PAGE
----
Prescription Solutions for Personal Problems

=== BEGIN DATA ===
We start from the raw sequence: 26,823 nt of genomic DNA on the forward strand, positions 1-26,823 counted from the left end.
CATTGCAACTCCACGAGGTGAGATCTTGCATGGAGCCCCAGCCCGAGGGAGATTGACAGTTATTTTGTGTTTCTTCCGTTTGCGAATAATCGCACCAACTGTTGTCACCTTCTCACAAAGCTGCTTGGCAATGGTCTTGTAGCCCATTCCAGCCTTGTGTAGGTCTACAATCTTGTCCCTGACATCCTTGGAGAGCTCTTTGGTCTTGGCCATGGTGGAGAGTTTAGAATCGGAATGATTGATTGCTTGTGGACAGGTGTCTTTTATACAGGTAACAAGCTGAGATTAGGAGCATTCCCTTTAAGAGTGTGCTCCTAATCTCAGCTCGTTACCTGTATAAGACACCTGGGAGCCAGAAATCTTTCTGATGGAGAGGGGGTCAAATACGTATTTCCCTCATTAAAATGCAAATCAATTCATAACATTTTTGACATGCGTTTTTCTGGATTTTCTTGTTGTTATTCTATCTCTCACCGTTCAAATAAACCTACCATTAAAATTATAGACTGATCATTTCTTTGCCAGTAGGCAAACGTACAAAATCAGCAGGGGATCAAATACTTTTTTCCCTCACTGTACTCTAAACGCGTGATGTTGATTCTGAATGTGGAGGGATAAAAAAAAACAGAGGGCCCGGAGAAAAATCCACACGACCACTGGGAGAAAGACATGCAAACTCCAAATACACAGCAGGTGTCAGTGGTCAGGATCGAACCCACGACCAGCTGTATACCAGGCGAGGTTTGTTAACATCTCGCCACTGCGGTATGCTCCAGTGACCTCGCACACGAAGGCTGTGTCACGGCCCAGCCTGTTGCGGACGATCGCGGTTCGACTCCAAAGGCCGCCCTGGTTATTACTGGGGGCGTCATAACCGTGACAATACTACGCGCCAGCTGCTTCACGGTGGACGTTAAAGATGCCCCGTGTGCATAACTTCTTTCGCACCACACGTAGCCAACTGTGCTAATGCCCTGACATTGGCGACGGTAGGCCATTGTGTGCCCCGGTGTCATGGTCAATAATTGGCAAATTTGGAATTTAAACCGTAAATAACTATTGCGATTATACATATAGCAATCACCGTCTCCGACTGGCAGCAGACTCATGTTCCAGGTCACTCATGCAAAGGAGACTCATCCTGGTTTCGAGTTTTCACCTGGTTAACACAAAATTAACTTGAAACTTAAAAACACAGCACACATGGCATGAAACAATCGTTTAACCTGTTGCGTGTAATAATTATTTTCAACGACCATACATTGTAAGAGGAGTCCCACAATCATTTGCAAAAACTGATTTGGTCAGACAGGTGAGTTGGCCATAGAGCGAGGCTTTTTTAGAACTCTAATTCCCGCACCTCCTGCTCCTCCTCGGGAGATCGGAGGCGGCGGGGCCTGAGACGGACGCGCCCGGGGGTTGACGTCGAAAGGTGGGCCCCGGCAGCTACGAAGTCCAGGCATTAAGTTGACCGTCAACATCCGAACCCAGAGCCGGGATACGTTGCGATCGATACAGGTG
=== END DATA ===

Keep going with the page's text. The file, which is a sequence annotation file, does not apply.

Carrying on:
She's been off the medication for a couple of years now.In October 1984, at the age of 16, Ellen (not her real name) tried to kill herself. After a week in a psych ward, she was sent back to school with a prescription for a tricyclic antidepressant, Tofranil. Within two months, she was hospitalized again, for two weeks.The years that followed were a steady climb out of a nightmare in which she described feeling "like someone had put me in a field, and there was nothing for miles and miles, nothing I could see, nothing I could latch onto." On a regimen of Tofranil and extensive psychotherapy, she says, she was able to isolate the causes of her feelings and learn to deal with them. "In the beginning, when I would start to have a lot of negative feelings, he [her psychiatrist] suggested doing things like thought stopping' -- putting a big stop sign in my head if I was starting to get into a negative feedback cycle, to help me get things in perspective," she recalls. "The goal of therapy...was to help me get to a level where I could solve my own problems."As time went on, the frequency of Ellen's therapy appointments and the dose of her medication were gradually reduced until she no longer depended on either. Although she still has bad days, she believes she has been cured of her severe depression -- "in the sense that I can recognize when I'm feeling really down...enough to recognize that I don't feel that way every day, and I know that when I need help I can turn to help."But when Ellen talks about turning to help, she's talking about talking -- to friends, relatives or counselors -- not the Tofranil. Although she maintains that it was initially necessary to open her up to the therapy ("Once it starts," she says of the medication, "it's like night and day") and although she was reluctant to stop taking it completely (she spent a couple of years at the minimum dose, worried that her depression would return), she doesn't believe that it's what she really needs."The medication will lift your mood, but ultimately it will not help you if you don't manage what's causing you to feel that way in the first place," she says. "Just taking a pill isn't going to solve your problems."America, however, isn't acting like it really believes that. The last couple of decades have seen explosive growth in psychiatric diagnoses of emotional and behavior disorders and corresponding growth in the prescription of medications to treat them. And "treat" is the operative word, rather than "cure," as many of those disorders are being viewed as problems that will never really go away but must be controlled -- indefinitely -- with medication, without much attention to or understanding of the reasons why people are feeling or behaving the way they do.What is known -- but is not widely publicized -- is that psychoactive drugs are no angels of mercy. The long-term impacts of many popular pharmaceuticals are at best uncertain and at worst unexamined. They have unpleasant and sometimes dangerous side effects. They have been known to react badly with other drugs. They generally treat symptoms rather than causes. Getting off them can be a bitch. So can staying on them.And they are actively, heavily promoted by a multibillion-dollar industry with a strong interest in seeing people's problems defined as diseases that their products can control -- if people keep using them.Depending on whom you ask, the number of boys between the ages of 6 and 14 who have been diagnosed with either attention deficit disorder or attention deficit hyperactivity disorder and are taking Ritalin to treat it is somewhere between 2 and 12 percent. Many people say that ADD and ADHD are being underdiagnosed.ADD and ADHD are generally described as disorders in which children (overwhelmingly boys) are restless, impulsive, disruptive at school and unable to restrain themselves or maintain focus. But the exact descriptions depend not only on whom you ask but on when: the definitions in the Diagnostic and Statistical Manual, the official compendium of mental illness, have been changed many, many times. And the definitions keep getting broader."This ADD used to be called minimal brain damage,' " says David Keirsey, a California psychologist and psychotherapist. "Then minimal cerebral dysrhythmia.' Then dyslexia. They had a dozen names for the same thing....It's the same old thing, always aiming at the same idea: There's something wrong with the brain."Sometimes something actually is wrong with the brain -- in cases of fetal alcohol syndrome, for instance, or of birth defects. But ADD and ADHD are distinct from those in one important respect: They can't be traced back to a specific physical condition. In other words, no one knows with any certainty what causes them. And if you can't find a cause, Keirsey asks, how can you call it a disease?"People act crazy to defend themselves," he says. "Calling it a disorder says there's something wrong with the body. The medics are still looking for the physical cause of unacceptable behavior. They still believe that so-called schizophrenia is a physical disorder, that there's something wrong with the brain. They've never said what's wrong with the brain."Nevertheless, ADD and ADHD are a big deal. A number of high-profile medical schools have established centers to study the disorders, to assess people who might suffer from them and to train patients and relatives (usually parents) in dealing with them. A national group, Children and Adults With Attention Deficit Disorder -- better known by its contrived acronym, ChADD -- exists to provide support and information services to people diagnosed with ADD or ADHD and their families. And, of course, there's Ritalin, a drug so popular that a couple of years ago manufacturer CIBA-Geigy had to ask the Drug Enforcement Agency to increase its production limits because there wasn't enough to go around.Why did CIBA-Geigy have to ask permission? Because the DEA classes Ritalin as a Schedule II controlled substance. Ritalin is an amphetamine, and there have been widespread reports of kids, mostly high schoolers, crushing the pills and snorting them like cocaine to get high.Why would you give a stimulant to a hyperactive kid? "Stimulants in low to moderate doses do increase those areas of the brain involved in inhibition, self-control and attention," explains Dr. Michael Gordon, professor of psychiatry at the State University of New York Health Sciences Center in Syracuse and director of the center's ADHD program. "That's why they can be popular among people who need to keep alert, especially over long periods of time....What people are more familiar with are uses of stimulants at high doses, like speed, but that's not what happens."But Keirsey argues that kids' apparent settling down in the classroom is more a side effect than a beneficial outcome. "Their sleep is restless, and it's not very good sleep," he says. "If you were to drink 30 cups of coffee and try to sleep, you're gonna be very tired in the morning. And these kids report being tired all the time. So naturally, when they're in school, they're not active anymore. They're bombed out. The deprivation of sleep makes them seem calmer, but it deprives them of their energy."Moreover, while there's substantial evidence showing that kids on Ritalin sit still more and get better grades in the short term, there's none showing that they achieve more or behave better in the long term. And the surge in Ritalin usage -- a 489 percent increase from 1990 to 1995 -- compared with the less drastic rise in the number of children taking it suggests that people aren't getting off the drug but rather are continuing to take it through adolescence and adulthood. That in turn suggests that not a lot is being done to help wean people off the drug, the way Ellen was eventually able to give up Tofranil."Generally, the emphasis is on treating [ADHD] as a chronic condition," acknowledges Gordon, "but the fact that a disorder is chronic doesn't mean that it's always interfering in somebody's ability to function at the same level. In other words, depending on the demands on an individual at any stage, their ADHD symptoms can be very much interfering or not interfering much at all. You have to keep in mind that ADHD is essentially a trait gone awry."Keirsey agrees with that last assertion, but he takes issue with the assumption that there's a disorder behind it. He maintains that ADD and ADHD are simply manifestations of an impulsive personality -- which he refers to as an "artisan" or "tactical" type, one that needs constant activity and feedback -- in kids who haven't learned to deal with situations in any way other than what comes most naturally. He even hesitates to label that lack of social development immaturity. "To say that the so-called ADD kids are immature is a mistake," he says. "It's just that they aren't maturing in the direction that the elders want."Part of the problem, Keirsey believes, are educators who feel threatened and want to secure children's obedience however they can. "Schools got into the habit of saying, Well, if a kid doesn't do what I want him to do, there's something wrong with the kid, he needs special education,' which is a bunch of malarkey," he says. " If a kid doesn't fit the curriculum, change the kid, not the curriculum, or put him in another place -- or drug him.'...The tragedy is, it is unnecessary to do this! There are other ways of helping these children adapt to their school environment that are very simple. But very few people try them."When adapting the curriculum fails to bring a child back into the fold, Keirsey strongly advocates what he calls "the principle of logical consequences," which applies a strict cause-and-effect treatment for disruptive behavior: If the kid acts up, remove the kid, without question or comment. Then let him come back the next day."It's very simple," he says. "These kids want to be where the action is, and if you take away the privilege that they have, the privilege of going to school and having classmates and a teacher and lessons, well, then they very quickly decide they want to be in school. It's no fun at home when all the kids are at school. They learn to control themselves."In 20 years working for public schools, he says, he never worked with a child for whom that approach didn't work.But some cases resist simple solutions. Michael, a pediatrician, tried a lot of them with his son, Casey (not their real names), who was diagnosed with ADD in pre-kindergarten and started on Ritalin at age 5. (The Physician's Desk Reference, a guide to prescription drugs, warns, "Ritalin should not be used in children under 6 years, since safety and efficacy in this age group have not been established"; Michael admits that he and his wife had some concern about the drug but decided it was a chance worth taking.) Casey seemed easily distracted and had difficulty connecting with other children, often acting as if he were "in his own little world." According to Michael, his teacher was the first to suggest that Casey might have ADD, followed by some neighbor parents.Casey was evaluated by a physician, identified as a specialist in attention and learning problems, who diagnosed "overfocused attention deficit disorder with features of nonverbal learning disability" and prescribed Ritalin. But in the two years Casey was on the drug, his parents found him "hard to reach," and one of the drug's side effects -- heightened anxiety -- became pronounced, worsening his attention problems. After changing pediatricians and child psychologists several times and going through a variety of different drugs -- including Dexedrine ("disastrous," Michael says), Vistaril and Tofranil, none of which helped -- they finally settled on Paxil, an antidepressant closely related to Prozac, and a nonspecific diagnosis that includes features of obsessive-compulsive disorder...but not ADD. Casey's problem was not that he couldn't concentrate but that he concentrated too hard, on the wrong things.All during his treatment, Casey has been seen by child psychologists. But his receptiveness to therapy has risen and fallen. Emotionally, he's catching up with kids his age, but the acting-out behavior has continued. His intelligence is both a help and a hindrance; he's very rational and verbal, but he has trouble with abstract concepts and communication with kids who aren't as smart, and he tends to get deeply preoccupied with personal interests such as Nintendo."I've heard it said over and over, when you look at behavior of kids, the range of accepted or normal' behaviors in school and society has become so narrow that more and more kids fall outside that norm," Michael says. "Our son is a little bit more complicated, and it's really hard to know what the right thing is for him. You just want him to be happy with himself and fit in as best he can."Notable in Casey's instance is that his disruptive behavior began shortly after his parents adopted another child; Casey, too, is adopted, and his adoptive parents know little about his birth parents' medical backgrounds. Ellen's depression as a teenager also was precipitated in large part by stresses at home: her father was laid off, her mother went to work reluctantly, money was very tight, and she was discouraged from participating in extracurricular activities because her parents thought it was wrong to ask others for favors, such as carpooling. She was intensely shy. And she believes her lack of coping mechanisms stemmed from being taught that she shouldn't bother other people with her problems."Virtually all forms of human unhappiness and conflict have been redefined as medical problems, suitable for treatment with drugs," claims Bethesda, Md., psychiatrist Dr. Peter Breggin, who has come under fire for his harsh criticism of the psychiatric profession and the pharmaceutical industry. "The question isn't whether they're serious....The real problem is that serious problems are being called psychiatric. A woman becomes depressed because her husband's job takes him away six months at a time and it re-stimulates in her when her father left the family when she was a child, and she gets very sad and depressed and confused about this, and she goes to her HMO, and they don't even refer her to therapy -- they put her on Prozac. Instead of resolving her issues, she's told she has a biochemical imbalance and gets a drug."Breggin says that not only industry pressure but government pressure leads to therapy's being dismissed as a desirable form of treatment. Medicare, for instance, pays a psychiatrist $56.80 for a 20-minute session and $88.30 for a 45- or 50-minute session; a psychiatrist can thereby make nearly twice as much by scheduling three 20-minute sessions in an hour. "It's clear that the government program is pushing the drugs, because you can't do therapy in 20 minutes," he says. "You can only do medication follow-up."Yet according to a study by David Antonuccio and William Danton of the University of Nevada School of Medicine and Garland DeNelsky of the Cleveland Clinic Foundation, research into depression treatment has shown conclusively that "the vast majority of depressions are not attributable to identifiable medical causes"; that behavior therapy is significantly superior to drug treatment, offering a higher rate of success and a lower rate of relapse; and that combining drugs with psychotherapy does not achieve results significantly superior to psychotherapy alone."These antidepressants aren't as effective as people might think," says Antonuccio, also a clinical psychologist at the Reno Veterans Affairs Medical Center. "Out of 100 people, about 29 will respond to the antidepressant medication -- that is, get better -- whereas with psychotherapy it's about 47 out of 100....We reviewed every study we could find in the literature. We concluded that psychotherapy should be the treatment of first choice, because a lot of people respond, more than to drugs. And you don't have some of the medical risks that you do with medication."Nevertheless, according to their study, "drugs are the most commonly delivered treatment for depression in the United States." And Antonuccio observes a strange circular logic: When patients on medication experience relapses that cause them to stop taking their drugs, the medical conclusion is that they need to get back on the drugs, to prevent the relapses that the drugs didn't prevent before.Cognitive-behavioral therapy, a method cited in the study as being highly successful, aims at helping patients see their problems from new perspectives, observe their own mental activities and responses, calm themselves with pleasant activities and improve their social skills. Social skills, in fact, are very strongly linked with depression and other behavioral disorders, in both directions: not only can poor social skills precipitate a disorder and improved social skills help one emerge from it, but the disorders themselves cause further breakdowns in the ability to deal with others. In short, behavior therapy deals with the person, not the body. "You can give a hungry man food, or you can teach him how to fish," Antonuccio says. "Cognitive-behavioral therapy is basically teaching someone how to fish."And yet, says David Oaks of the Support Coalition, a patients' rights umbrella organization, even behavior therapy has demonstrable physical effects. "They did brain scans of obsessive-compulsive people, and by God, they found an area of the brain that was more active, and they found a drug that calmed down that area of the brain," he recalls. "But psychotherapy did that too."So why isn't behavior therapy the treatment of first choice?In part, because people have bought into the pharmaceutical industry's massive promotional effort: "We talk about psychiatrists, but statistically general practitioners are the most frequent prescribers of any of these drugs, and it's becoming pretty casual," says Oaks. "A lot of people are asking for them."In part, because pills are quick and easy, while psychotherapy is time-consuming and difficult. "I am of the opinion that all medicine is a crutch," says Dr. Scott Nekrosius, a Dayton, Ohio, psychiatrist who works with children and adults. "If you fall down and break your leg, what do you do? I go to the doctor and get a cast.' How do you walk to work? I get a crutch.' How long do you use a crutch? Till my leg heals.' " When medication is prescribed without accompanying therapy, he says, the underlying causes are never addressed; the patient can get around, but the spirit isn't healed.In part, because of managed care and the medical profession's unwillingness to stand up to it. "Managed care would like to see everything acute, reversible and short-term, and it's not," Nekrosius says. Also, he notes, HMOs contract with businesses, not with patients; they get paid up front but must pay out money themselves when members require treatment. Thus, brief medication checks are preferred over long, costly therapy sessions without immediate, measurable results. "You've got to realize that if I get paid when you don't get help, I'll make sure you don't get a lot of help," he says. "They don't suffer the consequences of bad management."Meanwhile, complains Oaks, patients, who must consent to any form of treatment, are not being informed of the risks of the drugs they're being given or the availability of alternatives, including behavior therapy. Oaks also contends that the managed-care structure encourages doctors to leap to premature diagnoses without adequate testing and to overlook long-term solutions in favor of maintenance strategies -- that is, keeping people on symptom-treating drugs indefinitely, regardless of demonstrated tolerance effects."With some people, with some drugs, you put them on for a long period of time, you can create the opposite of the intended effect," he notes. "Neuroleptics suppress the dopamine receptors; they are known to sprout, to fight back. You withdraw that person [from the drug], and now the brain changes are unmasked for the first time....It's drug-induced, manufactured madness."Earlier neuroleptics, Oaks says, produced a constant twitching in the face and hands, sometimes escalating to severe spasms; drug companies promoted the next generation of drugs by saying they were less likely to cause the spasms, because they focused on more sensitive brain receptors. "So the new drugs may cause an even worse rebound effect," he says. "They have a new diet pill that just came out that's a serotonin stimulant, similar to Prozac. The FDA at first didn't approve it because animal studies showed that the serotonin pumps shut down." The result of that, according to Oaks, would be a condition similar to speed burnout: a sluggish personality that occasionally lashes out with fierce aggression.The heavy-handed behavior of the "health-industrial complex" -- Oaks' term -- is nothing new, maintains Breggin, who says psychiatrists have always pushed the limits of what kind of treatment they can give the uninformed and the unwilling. But what about people who believe they can't live normal lives without the aid of medication? Depressives stress that their condition isn't something one can just snap out of, yet Ellen points to an acquaintance on antidepressants who, she says, "had problems, but all she really needed to do was get away from her mother." And while many claim that drugs such as Prozac have no effect on non-depressed people, Breggin says that's bunk -- the drugs blunt the range of emotions, he says, making depressives think they're feeling good by making their "lows" less low. (Many self-proclaimed "Prozac survivors" complain of feeling "zombie-like" on the drug.)In sum, what many people are trying to treat is not illness but life itself. "Any child who's going to grow up to be an interesting adult shows manifestations of multiple things that a psychiatrist could diagnose," says Breggin, "and any adult who seriously cares about life has been seriously depressed, and it's ridiculous to get psychiatrists in there saying who should be treated and who shouldn't for these things that occur in the lives of everybody who leads a full life. You can't read an autobiography about anybody who hasn't experienced a period of severe hardship."